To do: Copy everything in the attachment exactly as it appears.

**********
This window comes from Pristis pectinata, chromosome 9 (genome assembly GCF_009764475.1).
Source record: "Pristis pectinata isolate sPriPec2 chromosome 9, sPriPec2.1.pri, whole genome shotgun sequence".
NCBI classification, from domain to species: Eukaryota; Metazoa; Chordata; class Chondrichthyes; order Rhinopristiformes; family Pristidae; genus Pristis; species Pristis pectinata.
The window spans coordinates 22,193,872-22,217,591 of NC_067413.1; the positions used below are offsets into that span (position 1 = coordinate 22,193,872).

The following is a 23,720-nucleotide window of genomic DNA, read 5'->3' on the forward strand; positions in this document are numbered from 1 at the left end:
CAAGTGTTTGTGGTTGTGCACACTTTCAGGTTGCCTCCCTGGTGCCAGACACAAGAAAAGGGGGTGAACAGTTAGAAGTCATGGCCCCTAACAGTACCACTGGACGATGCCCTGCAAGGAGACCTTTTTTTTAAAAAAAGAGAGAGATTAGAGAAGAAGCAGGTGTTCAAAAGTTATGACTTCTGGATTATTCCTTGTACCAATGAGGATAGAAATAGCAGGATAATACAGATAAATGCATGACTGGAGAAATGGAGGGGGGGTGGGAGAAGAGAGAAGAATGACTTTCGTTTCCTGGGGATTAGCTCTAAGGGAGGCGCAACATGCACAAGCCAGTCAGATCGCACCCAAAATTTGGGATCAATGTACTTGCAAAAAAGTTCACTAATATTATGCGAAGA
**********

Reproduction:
This window comes from Pristis pectinata, chromosome 9 (genome assembly GCF_009764475.1).
Source record: "Pristis pectinata isolate sPriPec2 chromosome 9, sPriPec2.1.pri, whole genome shotgun sequence".
NCBI classification, from domain to species: Eukaryota; Metazoa; Chordata; class Chondrichthyes; order Rhinopristiformes; family Pristidae; genus Pristis; species Pristis pectinata.
The window spans coordinates 22,193,872-22,217,591 of NC_067413.1; the positions used below are offsets into that span (position 1 = coordinate 22,193,872).

The following is a 23,720-nucleotide window of genomic DNA, read 5'->3' on the forward strand; positions in this document are numbered from 1 at the left end:
CAAGTGTTTGTGGTTGTGCACACTTTCAGGTTGCCTCCCTGGTGCCAGACACAAGAAAAGGGGGTGAACAGTTAGAAGTCATGGCCCCTAACAGTACCACTGGACGATGCCCTGCAAGGAGACCTTTTTTTTAAAAAAAGAGAGAGATTAGAGAAGAAGCAGGTGTTCAAAAGTTATGACTTCTGGATTATTCCTTGTACCAATGAGGATAGAAATAGCAGGATAATACAGATAAATGCATGACTGGAGAAATGGAGGGGGGGTGGGAGAAGAGAGAAGAATGACTTTCGTTTCCTGGGGATTAGCTCTAAGGGAGGCGCAACATGCACAAGCCAGTCAGATCGCACCCAAAATTTGGGATCAATGTACTTGCAAAAAAGTTCACTAATATTATGCGAAGA